For the past few years, I have joined the movement to forgo a long list of New Year’s resolutions in favor of a single word that’s my theme for the year. I pray about what to choose and I consider what I need to learn, where I need to grow. God was my word one year. Love was my focus for another. Treasure was my 2018 word.
I’ve found this practice to be more deep than my old list of goals that I never met. There really is no goal except for exploration, diving deeply into how the ideas and emotions behind a particular important word can change my life even slightly and draw me more closely into the life of Christ. Even though I choose a new word in January, I don’t throw the old word aside. I try to carry what I’ve learned into the new year as my focus shifts. In the front of each new journal, I list the words from the previous years to remind me of what is important and what I’ve learned.
I say that my focus has been on whatever word I’ve chosen for the year, but focus may actually be the wrong way to phrase it. I don’t think of the word every day. I may go weeks without consciously considering the implication of the word in my life. But I pray about the word, and I think that God is working with me on this even when I am not always aware. Even the act of choosing the word frames my mind and my attitude in a different way than if I’d just made a list of things I’d like to change. Choosing a word allows me to give myself grace without a sense of failure, because this goal isn’t just a box to check. Even when my life doesn’t exemplify whatever word I’m reaching for, I understand that this is a process. I’m more likely to reflect on if or how my life is changing, and to pray about what I’m learning.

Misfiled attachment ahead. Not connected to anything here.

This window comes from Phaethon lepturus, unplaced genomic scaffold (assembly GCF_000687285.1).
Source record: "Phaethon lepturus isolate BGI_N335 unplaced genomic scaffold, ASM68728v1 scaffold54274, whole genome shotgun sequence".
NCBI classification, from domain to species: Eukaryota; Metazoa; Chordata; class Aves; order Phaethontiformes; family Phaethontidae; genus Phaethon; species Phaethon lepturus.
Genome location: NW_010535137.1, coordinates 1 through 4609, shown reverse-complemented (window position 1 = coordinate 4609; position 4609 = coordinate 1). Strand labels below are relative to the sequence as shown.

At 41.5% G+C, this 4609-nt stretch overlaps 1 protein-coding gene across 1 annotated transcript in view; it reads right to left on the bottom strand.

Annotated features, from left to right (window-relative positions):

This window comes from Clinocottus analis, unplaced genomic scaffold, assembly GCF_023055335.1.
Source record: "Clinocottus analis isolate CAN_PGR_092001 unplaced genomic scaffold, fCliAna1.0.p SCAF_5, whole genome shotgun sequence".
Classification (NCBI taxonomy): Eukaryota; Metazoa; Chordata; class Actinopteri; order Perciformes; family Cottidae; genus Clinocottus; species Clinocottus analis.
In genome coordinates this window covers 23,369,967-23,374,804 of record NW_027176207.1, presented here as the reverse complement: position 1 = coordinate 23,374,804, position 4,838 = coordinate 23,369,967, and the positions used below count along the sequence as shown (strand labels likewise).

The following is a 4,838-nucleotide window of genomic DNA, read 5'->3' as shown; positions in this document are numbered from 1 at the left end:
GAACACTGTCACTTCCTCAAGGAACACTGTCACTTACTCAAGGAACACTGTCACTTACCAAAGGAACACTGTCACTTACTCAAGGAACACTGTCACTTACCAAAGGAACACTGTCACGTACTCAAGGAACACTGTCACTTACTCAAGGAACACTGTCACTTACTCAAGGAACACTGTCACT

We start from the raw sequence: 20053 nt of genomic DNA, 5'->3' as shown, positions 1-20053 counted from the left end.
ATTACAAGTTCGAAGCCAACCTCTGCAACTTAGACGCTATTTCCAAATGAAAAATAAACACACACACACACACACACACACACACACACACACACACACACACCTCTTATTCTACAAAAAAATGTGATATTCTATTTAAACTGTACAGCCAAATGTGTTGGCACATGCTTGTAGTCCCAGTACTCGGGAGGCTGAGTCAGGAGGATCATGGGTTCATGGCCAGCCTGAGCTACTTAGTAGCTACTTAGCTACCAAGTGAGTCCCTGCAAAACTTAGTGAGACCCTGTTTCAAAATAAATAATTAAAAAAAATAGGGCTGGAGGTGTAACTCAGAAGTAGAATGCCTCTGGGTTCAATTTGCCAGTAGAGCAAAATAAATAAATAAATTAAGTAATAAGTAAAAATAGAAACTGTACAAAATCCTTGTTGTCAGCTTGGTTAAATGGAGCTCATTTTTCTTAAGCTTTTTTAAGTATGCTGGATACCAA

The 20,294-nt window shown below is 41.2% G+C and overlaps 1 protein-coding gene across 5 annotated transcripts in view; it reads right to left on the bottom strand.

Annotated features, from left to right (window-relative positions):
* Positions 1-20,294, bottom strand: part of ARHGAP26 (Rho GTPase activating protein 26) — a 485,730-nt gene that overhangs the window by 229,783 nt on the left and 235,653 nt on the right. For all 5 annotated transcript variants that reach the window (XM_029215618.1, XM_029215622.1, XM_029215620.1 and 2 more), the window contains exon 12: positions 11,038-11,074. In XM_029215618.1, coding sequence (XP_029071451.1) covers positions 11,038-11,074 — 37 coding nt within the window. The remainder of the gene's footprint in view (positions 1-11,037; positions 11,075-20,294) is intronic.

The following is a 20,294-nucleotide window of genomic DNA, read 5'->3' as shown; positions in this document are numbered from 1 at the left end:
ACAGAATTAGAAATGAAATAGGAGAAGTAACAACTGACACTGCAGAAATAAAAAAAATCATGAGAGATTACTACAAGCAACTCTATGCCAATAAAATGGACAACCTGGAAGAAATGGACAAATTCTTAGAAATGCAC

My word for 2019 is hope. When I started thinking and praying about this year’s word, hope came to mind immediately, but I was a little skeptical. I glanced through the long lists of words other people were compiling, and I felt a little silly. Their words seemed to provide clear direction, words like resolve, magnify, humility, imagine. I could see a plan for that kind of word, all action verbs, but hope didn’t feel like an action verb. It felt like something you might do sitting near a window, staring into the clouds.
Besides, I feel like I am actually a pretty hopeful person. I’m optimistic, and I try to turn frowns upside down. I look for the good in most situations, and I can redirect sad thoughts to great future possibilities like a champ. So do I actually have anything to learn about hope? Why do I want to choose a word that I already pretty much have down?
My answer, like many answers do, came in a conversation with Joe. First Corinthians 13 says that three things remain: faith, hope, and love. Joe suggested that if Jesus is the embodiment of love, and God is faith, then the Holy Spirit is hope.
Faith grounds me in the now. It reminds me of the goodness of God, of the promises he is faithful to keep, and Jesus is the embodiment of those promises in love. But hope, as Joe pointed out, is for the future. Hope in Christ helps you keep your head up and reminds me to look forward, that this life is not all there is. The hope I have is for me, but also for everyone in the world.
I am eager to learn about hope this year, eager to learn more about the mysteries of faith, and eager to find ways to share it with others. Every person needs to feel seen and to feel hope. Sometimes those two may be the very same thing.